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Yemeni loyalist troops strengthen hold on Taiz

The army and Popular Resistance fighters have reportedly secured the centre of Yemen's third largest city
Yemeni tribesmen from the Popular Resistance Committees in Taiz this week (AFP)

Yemeni forces loyal to president Abd Rabbuh Mansour Hadi are reportedly claiming military and government buildings in Taiz after breaking through a nearly year-long Houthi siege on the city.

On Saturday, at least 48 people were killed and 120 wounded in heavy clashes as the army and Popular Resistance fighters reportedly took control of the interior of Yemen's third-biggest city. Witnesses said there were bodies scattered in the streets.

Taiz's mayor, Ali al-Muammari, reportedly told Al Arabiya News that in the wake of the offensive, Popular Resistance Units have started handing out freed buildings to the pro-Hadi army.

Supporters of Hadi, who is backed by a Saudi-led Arab coalition, had been trying for months to lift the siege of the southwestern city and open up supply routes.

Taiz’s strategically important southwestern entrance, which links it to the southern Lahij and Aden provinces, had been one of three main city entrances held by the Houthis and allied forces loyal to former president Ali Abdullah Saleh.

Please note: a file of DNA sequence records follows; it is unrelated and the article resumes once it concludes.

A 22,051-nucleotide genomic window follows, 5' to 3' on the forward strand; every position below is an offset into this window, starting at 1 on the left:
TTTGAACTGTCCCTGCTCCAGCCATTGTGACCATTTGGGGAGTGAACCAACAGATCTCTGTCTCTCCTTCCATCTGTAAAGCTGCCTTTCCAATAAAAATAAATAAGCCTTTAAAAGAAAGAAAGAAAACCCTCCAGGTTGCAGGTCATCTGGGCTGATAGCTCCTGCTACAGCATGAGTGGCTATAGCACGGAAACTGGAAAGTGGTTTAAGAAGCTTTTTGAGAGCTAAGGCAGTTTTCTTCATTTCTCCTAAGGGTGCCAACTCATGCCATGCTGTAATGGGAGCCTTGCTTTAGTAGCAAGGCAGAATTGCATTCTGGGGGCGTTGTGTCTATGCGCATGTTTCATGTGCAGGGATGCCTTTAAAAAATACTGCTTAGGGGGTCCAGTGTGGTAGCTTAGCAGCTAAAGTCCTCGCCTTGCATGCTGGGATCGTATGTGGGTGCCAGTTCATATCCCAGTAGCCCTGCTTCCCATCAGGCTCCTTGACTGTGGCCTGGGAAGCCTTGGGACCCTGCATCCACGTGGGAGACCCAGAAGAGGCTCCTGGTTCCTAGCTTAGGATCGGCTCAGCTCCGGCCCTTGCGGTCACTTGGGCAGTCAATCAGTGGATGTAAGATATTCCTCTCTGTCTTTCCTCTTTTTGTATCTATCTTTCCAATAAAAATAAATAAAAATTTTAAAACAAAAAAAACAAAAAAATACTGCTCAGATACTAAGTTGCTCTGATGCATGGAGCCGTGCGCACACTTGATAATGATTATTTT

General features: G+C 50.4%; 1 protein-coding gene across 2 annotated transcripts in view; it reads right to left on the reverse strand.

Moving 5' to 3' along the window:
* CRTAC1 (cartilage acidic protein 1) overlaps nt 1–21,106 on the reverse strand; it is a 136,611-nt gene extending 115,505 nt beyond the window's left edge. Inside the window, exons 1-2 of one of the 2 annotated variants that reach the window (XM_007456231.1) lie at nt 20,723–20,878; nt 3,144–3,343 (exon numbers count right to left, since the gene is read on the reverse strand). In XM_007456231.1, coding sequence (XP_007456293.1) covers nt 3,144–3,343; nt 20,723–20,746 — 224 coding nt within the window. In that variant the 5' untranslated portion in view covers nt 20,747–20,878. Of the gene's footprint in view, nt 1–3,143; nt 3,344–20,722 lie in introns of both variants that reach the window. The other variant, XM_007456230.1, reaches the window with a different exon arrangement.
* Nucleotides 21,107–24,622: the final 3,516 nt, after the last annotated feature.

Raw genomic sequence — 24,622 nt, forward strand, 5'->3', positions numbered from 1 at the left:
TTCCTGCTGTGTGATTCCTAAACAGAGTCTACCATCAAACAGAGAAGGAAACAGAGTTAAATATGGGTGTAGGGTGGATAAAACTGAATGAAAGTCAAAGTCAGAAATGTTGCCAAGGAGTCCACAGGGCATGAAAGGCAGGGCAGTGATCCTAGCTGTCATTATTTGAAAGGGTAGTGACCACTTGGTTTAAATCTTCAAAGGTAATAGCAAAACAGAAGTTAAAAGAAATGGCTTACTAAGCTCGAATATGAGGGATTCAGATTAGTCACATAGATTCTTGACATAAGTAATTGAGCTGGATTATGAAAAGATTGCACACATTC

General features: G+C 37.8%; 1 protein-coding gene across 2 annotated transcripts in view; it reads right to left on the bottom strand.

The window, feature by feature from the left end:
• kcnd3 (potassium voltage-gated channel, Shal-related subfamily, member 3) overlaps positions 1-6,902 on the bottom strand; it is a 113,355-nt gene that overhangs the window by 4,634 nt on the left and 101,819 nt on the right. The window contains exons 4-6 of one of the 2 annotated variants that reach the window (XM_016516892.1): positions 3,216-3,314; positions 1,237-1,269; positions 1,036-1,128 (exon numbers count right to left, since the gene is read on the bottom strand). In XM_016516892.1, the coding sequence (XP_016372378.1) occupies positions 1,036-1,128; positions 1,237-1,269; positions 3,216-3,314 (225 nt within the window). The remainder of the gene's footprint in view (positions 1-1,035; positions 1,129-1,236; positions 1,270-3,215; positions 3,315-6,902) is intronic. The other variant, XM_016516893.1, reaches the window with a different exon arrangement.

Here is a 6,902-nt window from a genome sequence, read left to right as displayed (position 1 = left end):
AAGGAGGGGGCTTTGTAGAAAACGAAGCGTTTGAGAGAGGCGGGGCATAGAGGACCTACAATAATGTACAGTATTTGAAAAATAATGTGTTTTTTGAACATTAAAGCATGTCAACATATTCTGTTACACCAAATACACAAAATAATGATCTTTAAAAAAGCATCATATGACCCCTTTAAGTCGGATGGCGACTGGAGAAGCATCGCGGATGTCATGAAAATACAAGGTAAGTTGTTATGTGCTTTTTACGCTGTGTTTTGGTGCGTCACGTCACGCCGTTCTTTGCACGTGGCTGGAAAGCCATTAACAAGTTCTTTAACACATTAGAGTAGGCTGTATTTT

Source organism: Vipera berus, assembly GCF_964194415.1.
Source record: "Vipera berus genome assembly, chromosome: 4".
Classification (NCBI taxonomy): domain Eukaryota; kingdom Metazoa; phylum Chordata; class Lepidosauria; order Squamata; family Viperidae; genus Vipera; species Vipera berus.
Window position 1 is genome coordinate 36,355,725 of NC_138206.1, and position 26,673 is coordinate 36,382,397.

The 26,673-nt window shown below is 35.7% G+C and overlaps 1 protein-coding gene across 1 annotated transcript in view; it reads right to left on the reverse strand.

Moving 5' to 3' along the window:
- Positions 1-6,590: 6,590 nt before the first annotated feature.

On Sunday, Sky News Arabia in Yemen confirmed the arrival of the first Saudi medical convoy to the city.

The agency reported that 50 oxygen cylinders had arrived at the Thawra Hospital, in the first stage of support, out of 4,500 cylinders promised by the King Salman Center for Relief and humanitarian action.

Another 6 tonnes of other medical supplies, medicines and oxygen cylinders provided by the World Health Organisation were delivered to the city.

The coalition has been trying for a year to roll back gains by the Houthi militia and restore Hadi, who is currently in Saudi Arabia. The war has killed more than 6,000 people and displaced millions.

The reported capture of the western entrance to Taiz, nearly half of whose 250,000 residents had been trapped since May, was hailed by the pro-Hadi media as a major breakthrough. 

The rival Houthi-run news agency, Saba News, acknowledged heavy fighting in Taiz, but said fighters from the group had killed 27 fighters loyal to Hadi.

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